Shekhar Kapur went on to make films like Mr India (he seemed to be a specialist getting natural performances from children) and started a film called Time Machine which was jinxed and has still not been made. He then made Bandit Queen and made a very ambitious period film called Elizabeth and a major TV serial. Gulzar has retired as a filmmaker and is only focusing on writing lyrics and literary poetry. He is eighty-four now, but still very fit. Naseer and Shabana have established themselves as India’s master actors and performers, Saeed Jaffrey is dead and so is R.D Burman. Urmila Matondkar who grew up to be a successful leading lady recently contested the elections to the Lok Sabha from Mumbai and not only lost her deposit, but also the little respect that she still had as an actress. Jugal Hansraj played the hero in a couple of films, but was shockingly not accepted and had taken to directing animation films for Yash Raj Films and is not being heard about these days, but what is surprising is that Aaradhana, the little girl in Masoom who was a major winner of hearts in the film has never been heard after Masoom. Devi Dutt, the producer is eighty years old and has made only one other film after Masoom and that was Bhavana, again with Shabana Azmi.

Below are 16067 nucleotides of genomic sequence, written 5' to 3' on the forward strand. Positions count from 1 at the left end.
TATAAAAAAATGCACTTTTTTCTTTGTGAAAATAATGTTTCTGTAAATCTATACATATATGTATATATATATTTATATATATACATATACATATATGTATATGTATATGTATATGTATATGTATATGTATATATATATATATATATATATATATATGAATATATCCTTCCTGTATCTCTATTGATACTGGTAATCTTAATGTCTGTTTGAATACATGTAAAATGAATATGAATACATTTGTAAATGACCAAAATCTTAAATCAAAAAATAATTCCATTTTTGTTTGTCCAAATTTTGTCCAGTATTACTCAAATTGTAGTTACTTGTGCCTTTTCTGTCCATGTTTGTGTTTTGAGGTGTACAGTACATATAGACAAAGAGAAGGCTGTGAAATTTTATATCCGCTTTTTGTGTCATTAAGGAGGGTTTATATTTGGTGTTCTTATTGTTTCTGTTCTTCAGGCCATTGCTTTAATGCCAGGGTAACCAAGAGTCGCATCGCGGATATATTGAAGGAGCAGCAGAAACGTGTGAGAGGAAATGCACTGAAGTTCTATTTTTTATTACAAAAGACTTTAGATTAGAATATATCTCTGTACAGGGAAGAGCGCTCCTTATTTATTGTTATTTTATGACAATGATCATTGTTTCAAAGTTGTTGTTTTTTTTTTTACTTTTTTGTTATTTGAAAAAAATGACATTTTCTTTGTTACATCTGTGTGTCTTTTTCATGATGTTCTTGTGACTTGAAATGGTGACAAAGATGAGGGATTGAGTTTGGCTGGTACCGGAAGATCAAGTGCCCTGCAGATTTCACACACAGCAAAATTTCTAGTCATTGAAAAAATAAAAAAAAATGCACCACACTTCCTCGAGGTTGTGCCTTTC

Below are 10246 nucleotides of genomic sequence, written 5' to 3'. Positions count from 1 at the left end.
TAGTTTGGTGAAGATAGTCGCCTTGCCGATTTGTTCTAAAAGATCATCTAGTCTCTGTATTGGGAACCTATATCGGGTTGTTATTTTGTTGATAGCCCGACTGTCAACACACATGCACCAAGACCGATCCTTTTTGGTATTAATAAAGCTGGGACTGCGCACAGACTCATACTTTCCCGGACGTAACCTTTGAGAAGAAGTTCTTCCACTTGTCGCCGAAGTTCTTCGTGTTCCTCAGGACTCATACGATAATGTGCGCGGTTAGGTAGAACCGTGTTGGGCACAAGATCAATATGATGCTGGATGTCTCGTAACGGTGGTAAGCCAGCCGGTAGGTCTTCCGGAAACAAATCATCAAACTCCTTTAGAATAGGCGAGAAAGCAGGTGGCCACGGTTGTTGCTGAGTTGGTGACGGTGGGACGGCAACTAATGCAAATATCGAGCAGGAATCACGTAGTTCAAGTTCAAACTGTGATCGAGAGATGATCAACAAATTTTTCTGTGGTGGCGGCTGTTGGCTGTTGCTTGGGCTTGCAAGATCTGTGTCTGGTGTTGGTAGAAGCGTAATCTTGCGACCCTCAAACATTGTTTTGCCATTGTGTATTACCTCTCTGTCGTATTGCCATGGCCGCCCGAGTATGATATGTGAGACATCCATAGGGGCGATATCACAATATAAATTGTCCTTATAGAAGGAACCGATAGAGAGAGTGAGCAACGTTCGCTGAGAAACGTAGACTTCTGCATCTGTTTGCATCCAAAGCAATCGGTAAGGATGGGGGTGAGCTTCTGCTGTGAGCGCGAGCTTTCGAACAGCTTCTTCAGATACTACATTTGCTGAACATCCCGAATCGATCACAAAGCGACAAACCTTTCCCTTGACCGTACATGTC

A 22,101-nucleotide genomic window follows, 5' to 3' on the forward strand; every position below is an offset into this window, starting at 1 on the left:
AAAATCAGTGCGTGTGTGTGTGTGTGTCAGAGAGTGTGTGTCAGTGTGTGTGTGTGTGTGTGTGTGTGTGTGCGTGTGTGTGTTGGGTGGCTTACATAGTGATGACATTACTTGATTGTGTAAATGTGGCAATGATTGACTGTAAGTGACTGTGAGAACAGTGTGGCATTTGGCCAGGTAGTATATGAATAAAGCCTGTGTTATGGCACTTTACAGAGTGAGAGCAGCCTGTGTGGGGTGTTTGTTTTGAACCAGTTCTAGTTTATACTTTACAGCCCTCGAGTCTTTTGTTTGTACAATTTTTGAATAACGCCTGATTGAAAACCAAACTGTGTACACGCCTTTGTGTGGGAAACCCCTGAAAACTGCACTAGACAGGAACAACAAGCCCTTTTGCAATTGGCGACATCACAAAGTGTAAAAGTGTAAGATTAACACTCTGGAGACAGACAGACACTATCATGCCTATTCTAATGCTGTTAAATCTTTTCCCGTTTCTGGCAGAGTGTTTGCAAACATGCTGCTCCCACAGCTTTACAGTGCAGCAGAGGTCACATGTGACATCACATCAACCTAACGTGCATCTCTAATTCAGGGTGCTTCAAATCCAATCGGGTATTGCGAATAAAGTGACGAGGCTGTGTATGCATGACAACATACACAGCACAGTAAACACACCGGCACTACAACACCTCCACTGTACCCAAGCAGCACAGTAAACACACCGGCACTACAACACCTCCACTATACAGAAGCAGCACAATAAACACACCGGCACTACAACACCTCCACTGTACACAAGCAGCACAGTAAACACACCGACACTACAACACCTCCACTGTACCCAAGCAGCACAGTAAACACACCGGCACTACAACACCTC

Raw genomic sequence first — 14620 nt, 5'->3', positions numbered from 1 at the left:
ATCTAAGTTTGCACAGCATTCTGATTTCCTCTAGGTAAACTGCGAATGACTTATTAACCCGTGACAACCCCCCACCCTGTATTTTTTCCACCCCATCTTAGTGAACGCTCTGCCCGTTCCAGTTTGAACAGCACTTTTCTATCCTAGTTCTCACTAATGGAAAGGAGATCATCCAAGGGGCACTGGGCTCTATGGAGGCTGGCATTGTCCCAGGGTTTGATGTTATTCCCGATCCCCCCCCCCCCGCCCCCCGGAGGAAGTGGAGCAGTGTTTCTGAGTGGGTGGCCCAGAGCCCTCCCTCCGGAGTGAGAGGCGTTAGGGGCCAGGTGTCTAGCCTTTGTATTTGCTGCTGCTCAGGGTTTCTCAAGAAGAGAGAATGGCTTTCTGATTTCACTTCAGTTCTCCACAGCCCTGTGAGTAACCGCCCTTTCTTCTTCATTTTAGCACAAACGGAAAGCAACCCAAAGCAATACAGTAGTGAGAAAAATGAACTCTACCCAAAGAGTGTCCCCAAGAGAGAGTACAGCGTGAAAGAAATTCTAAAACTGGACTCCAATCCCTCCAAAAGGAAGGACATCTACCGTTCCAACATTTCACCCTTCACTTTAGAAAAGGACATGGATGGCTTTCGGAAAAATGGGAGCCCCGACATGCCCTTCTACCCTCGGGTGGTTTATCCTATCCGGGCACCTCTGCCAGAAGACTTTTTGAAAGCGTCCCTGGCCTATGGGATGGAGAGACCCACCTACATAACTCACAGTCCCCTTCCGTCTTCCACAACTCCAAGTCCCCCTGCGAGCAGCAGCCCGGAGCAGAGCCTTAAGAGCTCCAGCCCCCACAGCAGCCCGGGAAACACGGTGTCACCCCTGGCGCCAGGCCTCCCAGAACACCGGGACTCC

There were other films made based on the same subjects like Sweekaar Kiya Maine with Shabana Azmi and Vinod Mehra and another film called Yaadon Ki Zanjeer with Shashi Kapoor and Zeenat Aman, but they couldn’t work the kind of wonders that Masoom did.
It is only rarely that a film like Shekhar Kapur’s Masoom is made and lives forever because the emotions involved in a story like this are eternal.